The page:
|Numéro de publication||US6674566 B2|
|Type de publication||Octroi|
|Numéro de demande||US 09/850,760|
|Date de publication||6 janv. 2004|
|Date de dépôt||8 mai 2001|
|Date de priorité||5 oct. 2000|
|État de paiement des frais||Caduc|
|Autre référence de publication||CA2424874A1, EP1327319A1, US20020041430, WO2002030017A1|
|Numéro de publication||09850760, 850760, US 6674566 B2, US 6674566B2, US-B2-6674566, US6674566 B2, US6674566B2|
|Inventeurs||Christopher Fludger, Nigel Jolley|
|Cessionnaire d'origine||Nortel Networks Limited|
|Exporter la citation||BiBTeX, EndNote, RefMan|
|Citations de brevets (17), Citations hors brevets (1), Référencé par (8), Classifications (10), Événements juridiques (4)|
|Liens externes: USPTO, Cession USPTO, Espacenet|
The present invention relates to Raman amplification, and in particular to a method and apparatus for providing Raman amplification that is suitable for, but not limited to, providing Raman amplification in a telecommunications system.
Raman amplifiers use a non-linear effect called Raman scattering, whereby a small proportion of light at the pump frequency is scattered by the molecules in a medium (i.e. the optic fibre), and down shifted in frequency by an amount dependant on the vibrational modes of the medium. This down shifted light, called the Stokes wave, may have a fairly broad spectrum, the intensity of which is dependant on the fibre type and geometry. Stimulated Raman scattering (SRS) occurs when light at the same frequency as the Stokes wave is instant in the fibre, and results in the amplification of the incident light.
As the gain co-efficient is small, Raman amplifiers typically require long lengths of fibre (e.g. greater than 5 kilometers) to achieve satisfactory gain (e.g. greater than 20 dB). Distributed Raman amplification (Raman amplification in the transmission fibre) can thus be used to extend the reach of long-haul optical transmission systems by amplifying signals whilst they are in the transmission fibre, significantly proving the signal-spontaneous beat noise performance at the receiver. As the Raman pump power is increased, whilst the gain within the fibre also increases a noise effect called multi-path interference (MPI) can occur due to double Rayleigh scattering (DRS) of the signal.
FIG. 1 shows a short length of a fibre 10 in which DRS is occurring. The information signal light 12 is Rayleigh scattered 14 by small irregularities in the fibre. This results in a back scattered signal 16 travelling in the opposite direction to the information signal (i.e. it is counter propagating rather than co-propagating). This signal 16 may undergo Raman gain, and may be scattered again 18, resulting in a co-propagating DRS noise signal 20. Although the noise signal 20 has taken a different path than the information signal 12, and thus is likely to be incoherent, it does represent noise and can cause system penaltys. It is therefore desirable to limit the distance over which distributed Raman amplification is applied in a transmission fibre.
Relatively high power sources (e.g. 300 mW or greater) are used as Raman pumps. If such a signal is launched into an optical fibre, and the optical fibre broken, the resulting light output from the fibre could be exceptionally dangerous. Consequently, a shutdown mechanism is necessary. Conventional systems would rely upon the detection of the Raman pump signal at the end of the span (i.e at the next amplifying stage), with a signal being sent back via a supervisory system to the Raman pump source. Such a shutdown system has drawbacks. For instance, it requires the generation and transmission of a separate, supervisory signal. Also, due to the detection location at the end of the span, and the subsequent requirement to signal back to the Raman pump (typically at the start of the span) then the system is relatively slow. If the Raman pump is not located at the start of the span, then this can bring its own implementation problems e.g a separate power source is required for the Raman pump source.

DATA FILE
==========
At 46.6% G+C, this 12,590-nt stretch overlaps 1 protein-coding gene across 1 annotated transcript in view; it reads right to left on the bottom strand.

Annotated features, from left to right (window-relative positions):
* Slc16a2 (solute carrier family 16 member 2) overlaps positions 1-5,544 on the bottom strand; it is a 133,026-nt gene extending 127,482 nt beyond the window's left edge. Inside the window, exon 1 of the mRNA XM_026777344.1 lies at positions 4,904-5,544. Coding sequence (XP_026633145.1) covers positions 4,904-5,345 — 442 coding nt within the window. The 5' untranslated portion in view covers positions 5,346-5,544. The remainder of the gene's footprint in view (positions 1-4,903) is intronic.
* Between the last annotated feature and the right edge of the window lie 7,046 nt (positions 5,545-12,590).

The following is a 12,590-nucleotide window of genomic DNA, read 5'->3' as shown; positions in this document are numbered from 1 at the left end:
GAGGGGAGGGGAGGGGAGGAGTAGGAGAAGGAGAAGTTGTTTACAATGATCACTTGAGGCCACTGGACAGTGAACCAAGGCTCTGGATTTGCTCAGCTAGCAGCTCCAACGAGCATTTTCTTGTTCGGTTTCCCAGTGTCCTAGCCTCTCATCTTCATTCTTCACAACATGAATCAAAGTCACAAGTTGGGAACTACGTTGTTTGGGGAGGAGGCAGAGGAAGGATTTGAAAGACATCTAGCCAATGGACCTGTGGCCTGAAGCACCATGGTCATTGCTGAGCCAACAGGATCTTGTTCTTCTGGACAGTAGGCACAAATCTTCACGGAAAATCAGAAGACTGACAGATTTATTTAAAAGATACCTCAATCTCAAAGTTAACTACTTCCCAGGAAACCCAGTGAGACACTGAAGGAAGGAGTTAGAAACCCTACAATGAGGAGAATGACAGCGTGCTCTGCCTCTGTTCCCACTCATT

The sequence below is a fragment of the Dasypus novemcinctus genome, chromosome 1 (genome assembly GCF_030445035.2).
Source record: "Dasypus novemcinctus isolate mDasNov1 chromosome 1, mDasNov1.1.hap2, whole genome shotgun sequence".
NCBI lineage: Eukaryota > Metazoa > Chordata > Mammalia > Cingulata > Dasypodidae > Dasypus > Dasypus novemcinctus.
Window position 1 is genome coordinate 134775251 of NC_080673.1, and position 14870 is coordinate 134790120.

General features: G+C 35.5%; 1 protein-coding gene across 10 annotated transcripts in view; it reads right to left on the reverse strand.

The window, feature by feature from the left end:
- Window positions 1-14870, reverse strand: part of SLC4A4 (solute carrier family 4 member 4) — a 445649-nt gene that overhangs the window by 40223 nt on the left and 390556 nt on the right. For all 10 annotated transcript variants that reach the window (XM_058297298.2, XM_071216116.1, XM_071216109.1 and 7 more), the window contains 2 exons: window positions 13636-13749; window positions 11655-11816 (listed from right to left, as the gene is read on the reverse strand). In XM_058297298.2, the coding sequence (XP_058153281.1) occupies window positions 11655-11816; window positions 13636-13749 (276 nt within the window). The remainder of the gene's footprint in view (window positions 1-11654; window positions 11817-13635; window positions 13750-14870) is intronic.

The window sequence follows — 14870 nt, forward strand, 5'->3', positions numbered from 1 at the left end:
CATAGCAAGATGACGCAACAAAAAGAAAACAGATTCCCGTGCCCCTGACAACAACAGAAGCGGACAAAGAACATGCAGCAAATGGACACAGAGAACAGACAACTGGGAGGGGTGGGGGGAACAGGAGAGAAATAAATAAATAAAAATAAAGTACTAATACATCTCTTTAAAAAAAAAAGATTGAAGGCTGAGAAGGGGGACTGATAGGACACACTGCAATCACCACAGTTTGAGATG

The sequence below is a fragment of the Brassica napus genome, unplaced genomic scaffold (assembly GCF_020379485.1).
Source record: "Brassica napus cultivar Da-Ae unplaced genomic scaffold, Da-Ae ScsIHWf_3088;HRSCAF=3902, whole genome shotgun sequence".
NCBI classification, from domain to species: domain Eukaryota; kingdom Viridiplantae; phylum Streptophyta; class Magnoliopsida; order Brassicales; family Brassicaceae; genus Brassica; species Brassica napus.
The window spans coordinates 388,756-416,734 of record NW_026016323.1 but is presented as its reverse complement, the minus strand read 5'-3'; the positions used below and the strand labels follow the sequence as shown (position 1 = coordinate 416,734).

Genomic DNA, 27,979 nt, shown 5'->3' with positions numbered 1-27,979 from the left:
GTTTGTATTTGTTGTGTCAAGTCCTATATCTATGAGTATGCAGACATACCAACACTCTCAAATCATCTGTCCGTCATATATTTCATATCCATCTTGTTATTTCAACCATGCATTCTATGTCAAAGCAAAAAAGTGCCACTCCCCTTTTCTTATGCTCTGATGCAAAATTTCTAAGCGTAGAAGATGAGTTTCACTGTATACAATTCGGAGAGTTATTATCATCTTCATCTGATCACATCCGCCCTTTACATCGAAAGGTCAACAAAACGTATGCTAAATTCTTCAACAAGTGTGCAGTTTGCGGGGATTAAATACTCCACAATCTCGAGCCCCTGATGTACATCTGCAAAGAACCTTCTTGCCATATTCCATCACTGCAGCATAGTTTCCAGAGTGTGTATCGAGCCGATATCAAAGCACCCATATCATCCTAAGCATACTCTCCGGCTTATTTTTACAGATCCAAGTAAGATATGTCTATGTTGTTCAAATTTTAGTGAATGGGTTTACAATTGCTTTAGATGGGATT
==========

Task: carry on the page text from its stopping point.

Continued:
It is an object of the present invention to address one or more of the problems of the prior art.
In one aspect, the present invention provides a system comprising a first optical waveguide suitable for transmitting a first information signal, a second optical waveguide suitable for transmitting a second information signal, and input means for providing an electro magnetic radiation signal into said first waveguide, said signal being suitable for providing Raman amplification of the information signals, the system further comprising an optical coupling between said waveguides, arranged to transmit at least a portion of the Raman amplification signal from the first waveguide to the second whilst substantially blocking the transmission of the information signals between the waveguides.
Consequently, such a system allows the sharing of a single Raman pump source between two optical waveguides carrying different information signals.
Preferably the system further comprises a detector means arranged to detect the transmission of the Raman amplification signal along the second waveguide. This allows a positive test that the Raman pump and the transmission fibre are functioning correctly.
For instance, said detector means can comprise an optical power detector, an optical tap coupling the second waveguide to the detector, and filtering means arranged to pass the Raman amplification signal but substantially block the transmission signals.
Preferably the system further comprises control means arranged to prohibit the provision of the Raman amplification signal into said first waveguide when said detector means does not detect the Raman amplification signal. This provides a safety mechanism in the event of a break in the optical path e.g. a fibre break.
The system may further comprise a source suitable for providing said Raman amplification signal.
Preferably, said detector means and said source are co-located. This allows the sharing of any of the power supply, control signals and control processor (hardware and/or software).
Preferably, said optical coupling comprises at least one of a dielectric coupler, an optical circulator, and a tapered fibre wavelength selective coupler.
Preferably the system further comprises an optical isolator arranged such so as to suppress multi-path interference. This may be provided in the form of an integral part of another component e.g. an optical circulator, or may be a separate component.